HP MediaSmart Connect Review Part 1: Overview

The HP MediaSmart Connect x280n (formerly MediaSmart Receiver) is HPs latest entry into the Media Center Extender/Adaptor market.  Building on the success of their MediaSmart HDTV lineup, the MediaSmart Connect brings the same experience you get on the MediaSmart HDTV to any display via an elegant set-top box. Last week I got a review model to put through some rigorous testing to see how it stacks up against Linksys, D-Link, and the Xbox 360 Extender.

The first thing you will notice about the MediaSmart Connect is the focus of the device is not necessarily the Media Center Extender functions.  Much like the Xbox 360 and D-Link DSM-750, the MediaSmart Connect features two distinctively different media experiences.  The MediaSmart UI operates as a standard UPnP/DLNA media device, and the Media Center Extender function connects to Vista Home Premium and Ultimate PCs running Windows Media Center.  This was done for several reasons, but on the top of the list seems to be support of additional OS’s and additional features/functionality not supported by Media Center.

Warning: MediaSmart Connect is HDTV Only!

Before we get any further in this review I want to note that the MediaSmart Connect is meant to be connected to a widescreen HDTV capable of 720p or 1080i input (a la Apple TV).  There are no SD analog outputs (eg.S-Video, Composite) and the Component output is meant to be 720p at least.

MeidaSmart Connect Specs

  • MediaSmart UI and Media Center Extender functionality
  • USB 2.0 port (one front, one back)*
  • HP Pocket Media Driver Bay*
  • SPDIF (optical) output, RCA 2-channel audio output
  • HDMI, Component outputs (HDMI cable included)
  • Wireless-N (802.11 a/b/g/n, dual band N, internal antennas)
  • 720p and 1080i output options
  • 10/100 Ethernet
  • 5-device universal backlit remote

*Functionality only applies to HP MediaSmart UI, not available via Media Center Extender

Included Accessories

The MediaSmart Connect retails for the relatively high price of $350, however HP has attempted to make the price worth it by including a few generally absent accessories.  Included in the very well designed package are a 6-foot HDMI cable, a fully backlit universal remote, and a $20 CinemaNow coupon.  Do the accessories make it worth the extra cost?  That’s up to you to decide, but the fact that they are included is a nice touch.  (Keep reading and find out why that HDMI cable might have been a worthless expensive)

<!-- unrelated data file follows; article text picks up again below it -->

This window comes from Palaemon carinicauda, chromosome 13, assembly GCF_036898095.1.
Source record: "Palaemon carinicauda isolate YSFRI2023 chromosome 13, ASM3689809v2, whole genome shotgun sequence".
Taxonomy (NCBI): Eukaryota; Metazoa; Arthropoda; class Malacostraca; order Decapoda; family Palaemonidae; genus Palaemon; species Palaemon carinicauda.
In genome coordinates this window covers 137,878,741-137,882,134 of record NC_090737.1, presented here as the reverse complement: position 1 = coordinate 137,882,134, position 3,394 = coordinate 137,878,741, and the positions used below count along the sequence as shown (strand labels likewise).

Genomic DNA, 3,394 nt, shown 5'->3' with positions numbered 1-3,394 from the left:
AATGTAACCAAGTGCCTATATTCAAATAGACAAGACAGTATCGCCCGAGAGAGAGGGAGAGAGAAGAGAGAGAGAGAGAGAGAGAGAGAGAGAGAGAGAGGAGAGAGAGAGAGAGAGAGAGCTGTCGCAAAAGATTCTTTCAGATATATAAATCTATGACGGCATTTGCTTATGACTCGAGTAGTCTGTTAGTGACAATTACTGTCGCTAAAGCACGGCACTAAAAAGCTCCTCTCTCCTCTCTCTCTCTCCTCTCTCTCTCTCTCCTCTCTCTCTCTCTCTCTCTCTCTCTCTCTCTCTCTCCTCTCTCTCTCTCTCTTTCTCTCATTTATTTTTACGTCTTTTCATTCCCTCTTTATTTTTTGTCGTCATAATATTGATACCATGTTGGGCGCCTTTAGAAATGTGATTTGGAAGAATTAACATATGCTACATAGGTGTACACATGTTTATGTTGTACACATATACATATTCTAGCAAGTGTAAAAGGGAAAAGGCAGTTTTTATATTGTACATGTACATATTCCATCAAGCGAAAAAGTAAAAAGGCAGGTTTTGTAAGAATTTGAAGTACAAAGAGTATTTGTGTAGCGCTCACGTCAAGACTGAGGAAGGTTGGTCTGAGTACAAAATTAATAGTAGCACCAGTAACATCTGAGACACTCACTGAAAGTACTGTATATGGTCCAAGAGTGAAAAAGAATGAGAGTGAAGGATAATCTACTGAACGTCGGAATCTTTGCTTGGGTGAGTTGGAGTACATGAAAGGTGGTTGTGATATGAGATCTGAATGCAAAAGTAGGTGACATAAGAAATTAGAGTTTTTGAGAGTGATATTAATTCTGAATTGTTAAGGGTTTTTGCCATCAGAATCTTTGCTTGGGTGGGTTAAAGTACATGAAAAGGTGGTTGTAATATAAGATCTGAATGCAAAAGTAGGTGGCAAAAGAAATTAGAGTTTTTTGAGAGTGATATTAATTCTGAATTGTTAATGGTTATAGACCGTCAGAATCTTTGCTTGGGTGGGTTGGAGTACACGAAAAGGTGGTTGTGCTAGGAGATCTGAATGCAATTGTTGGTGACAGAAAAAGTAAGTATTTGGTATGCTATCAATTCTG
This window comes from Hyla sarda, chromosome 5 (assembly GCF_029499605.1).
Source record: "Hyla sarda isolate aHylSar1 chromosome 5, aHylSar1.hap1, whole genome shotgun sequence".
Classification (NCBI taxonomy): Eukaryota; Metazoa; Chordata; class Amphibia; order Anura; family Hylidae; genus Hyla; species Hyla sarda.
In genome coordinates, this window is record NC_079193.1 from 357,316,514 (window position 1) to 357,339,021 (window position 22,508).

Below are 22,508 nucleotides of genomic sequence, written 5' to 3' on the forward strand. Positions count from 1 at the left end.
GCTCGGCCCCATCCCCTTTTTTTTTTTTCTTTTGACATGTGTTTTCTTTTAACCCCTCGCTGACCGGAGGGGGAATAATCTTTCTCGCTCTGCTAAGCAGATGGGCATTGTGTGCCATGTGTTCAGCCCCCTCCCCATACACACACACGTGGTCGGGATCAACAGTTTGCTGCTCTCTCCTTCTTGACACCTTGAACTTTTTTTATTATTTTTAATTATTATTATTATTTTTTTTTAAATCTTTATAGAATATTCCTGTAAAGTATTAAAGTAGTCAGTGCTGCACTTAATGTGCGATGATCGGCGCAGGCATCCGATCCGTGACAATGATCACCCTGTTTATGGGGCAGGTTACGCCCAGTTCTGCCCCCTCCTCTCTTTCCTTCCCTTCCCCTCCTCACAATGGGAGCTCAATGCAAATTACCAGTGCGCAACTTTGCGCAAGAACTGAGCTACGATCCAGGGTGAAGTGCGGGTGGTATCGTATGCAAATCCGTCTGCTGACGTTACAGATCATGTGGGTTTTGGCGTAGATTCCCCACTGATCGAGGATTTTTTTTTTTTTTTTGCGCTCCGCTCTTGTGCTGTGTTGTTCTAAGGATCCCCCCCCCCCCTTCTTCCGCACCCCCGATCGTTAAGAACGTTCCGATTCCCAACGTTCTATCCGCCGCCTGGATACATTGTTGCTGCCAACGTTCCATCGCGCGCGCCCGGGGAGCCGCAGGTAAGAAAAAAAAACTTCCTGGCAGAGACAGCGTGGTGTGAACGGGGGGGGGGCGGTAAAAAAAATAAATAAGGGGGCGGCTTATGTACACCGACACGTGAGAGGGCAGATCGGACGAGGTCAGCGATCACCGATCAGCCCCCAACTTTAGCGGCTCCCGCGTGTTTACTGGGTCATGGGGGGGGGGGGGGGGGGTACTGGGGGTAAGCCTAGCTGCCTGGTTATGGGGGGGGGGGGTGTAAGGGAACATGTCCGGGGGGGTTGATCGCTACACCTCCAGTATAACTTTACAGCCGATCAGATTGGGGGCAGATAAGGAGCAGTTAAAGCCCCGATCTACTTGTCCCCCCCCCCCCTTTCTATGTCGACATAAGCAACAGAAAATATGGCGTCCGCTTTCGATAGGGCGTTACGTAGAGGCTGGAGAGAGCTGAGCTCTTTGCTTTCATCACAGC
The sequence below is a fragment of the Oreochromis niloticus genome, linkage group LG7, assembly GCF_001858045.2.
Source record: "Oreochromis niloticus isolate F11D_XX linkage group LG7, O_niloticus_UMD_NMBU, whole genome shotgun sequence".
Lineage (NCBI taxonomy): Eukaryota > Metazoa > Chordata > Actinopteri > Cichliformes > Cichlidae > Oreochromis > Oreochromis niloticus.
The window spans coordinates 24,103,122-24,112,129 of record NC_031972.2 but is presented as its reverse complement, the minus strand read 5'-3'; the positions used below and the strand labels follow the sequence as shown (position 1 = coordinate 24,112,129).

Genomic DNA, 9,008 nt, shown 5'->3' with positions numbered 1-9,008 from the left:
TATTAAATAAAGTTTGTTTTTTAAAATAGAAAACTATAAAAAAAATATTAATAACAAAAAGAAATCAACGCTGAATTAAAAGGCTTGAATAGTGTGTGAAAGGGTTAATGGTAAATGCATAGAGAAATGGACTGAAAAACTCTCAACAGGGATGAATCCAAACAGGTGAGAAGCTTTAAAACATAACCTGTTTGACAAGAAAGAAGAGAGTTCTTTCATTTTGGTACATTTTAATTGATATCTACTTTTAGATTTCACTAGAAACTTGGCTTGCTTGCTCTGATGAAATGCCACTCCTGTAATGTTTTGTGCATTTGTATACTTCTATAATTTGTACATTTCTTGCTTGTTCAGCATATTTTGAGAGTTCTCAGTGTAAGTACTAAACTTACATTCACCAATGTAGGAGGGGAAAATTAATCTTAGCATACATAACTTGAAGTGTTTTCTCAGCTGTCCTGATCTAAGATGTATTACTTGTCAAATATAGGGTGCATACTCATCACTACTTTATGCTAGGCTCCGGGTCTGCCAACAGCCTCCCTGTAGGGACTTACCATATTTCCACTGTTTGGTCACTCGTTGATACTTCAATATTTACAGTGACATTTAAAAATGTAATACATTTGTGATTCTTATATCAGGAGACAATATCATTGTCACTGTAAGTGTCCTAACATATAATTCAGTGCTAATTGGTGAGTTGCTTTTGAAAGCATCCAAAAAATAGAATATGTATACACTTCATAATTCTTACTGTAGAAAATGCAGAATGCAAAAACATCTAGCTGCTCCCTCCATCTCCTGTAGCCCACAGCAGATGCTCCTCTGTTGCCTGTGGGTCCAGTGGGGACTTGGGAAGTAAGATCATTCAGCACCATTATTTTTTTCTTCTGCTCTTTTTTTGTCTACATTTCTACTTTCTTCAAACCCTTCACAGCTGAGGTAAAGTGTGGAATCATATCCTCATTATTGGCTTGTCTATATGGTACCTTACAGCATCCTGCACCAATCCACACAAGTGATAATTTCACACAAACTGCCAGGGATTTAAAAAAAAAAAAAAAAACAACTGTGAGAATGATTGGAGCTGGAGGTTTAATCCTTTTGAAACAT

PC Setup for MediaSmart

You can tell that HP focused heavily on their MediaSmart UI over that of the Media Center Extender which is pretty much a Microsoft endeavor that is just licensed by OEMs.  Because of the clear focus on MediaSmart I wanted to cover this end of the product as well as the Media Center Extender functions.

HP ships the MediaSmart Connect with a pretty bulky software load to facilitate the MediaSmart features of the Connect (software not needed for use as a Media Center Extender).  This includes a large install of various programs and frameworks such as AJAX Extensions, SQL Server 2005 CE, HP Services Gateway, CinemaNow, HP Update, HP Sharing Wizard, and more.  This is a bit larger than I would have liked to see, but considering the resource impact of Media Center and Extenders the difference evens out if you are worried about the resource load on your PC.  It is worth noting that the Connect is an UPnP/DLNA device, so you can load up your own media server application to serve the device.  On the device itself you can switch between UPnP servers on-the-fly, and depending on the server you use (eg. Windows Media Player) the MediaSmart UI will aggregate all media shares in your home into one display on the MediaSmart itself.

Moving back to the HP software install, despite the load of software and install time (15+ min), everything is integrated nicely including a one click (more or less) signup process for the online services (SnapFish, CinemaNow, Live365) that the MediaSmart UI gives you access to.  Considering the horrible experience that Windows Media Center provides for signing up for services like this I praise HP for a simple setup process.



HP MediaSmart Connect Review Part 2: MediaSmart UI

HP MediaSmart Connect Review Part 3: Extender

mControl 2.1 Goes Final

Embedded Automation has released the final build of mControl 2.1 for download.  The build is actually the same as the previous RCGOLD2 release, and as there were no significant issues reported Embedded Automation has now shifted their focus to the next mControl release.

You can download mControl 2.1 here, and of course you get a 30 day trial if you don’t already use mControl.  All current mControl users can upgrade to 2.1 for free.  See the User Manual for more (PDF).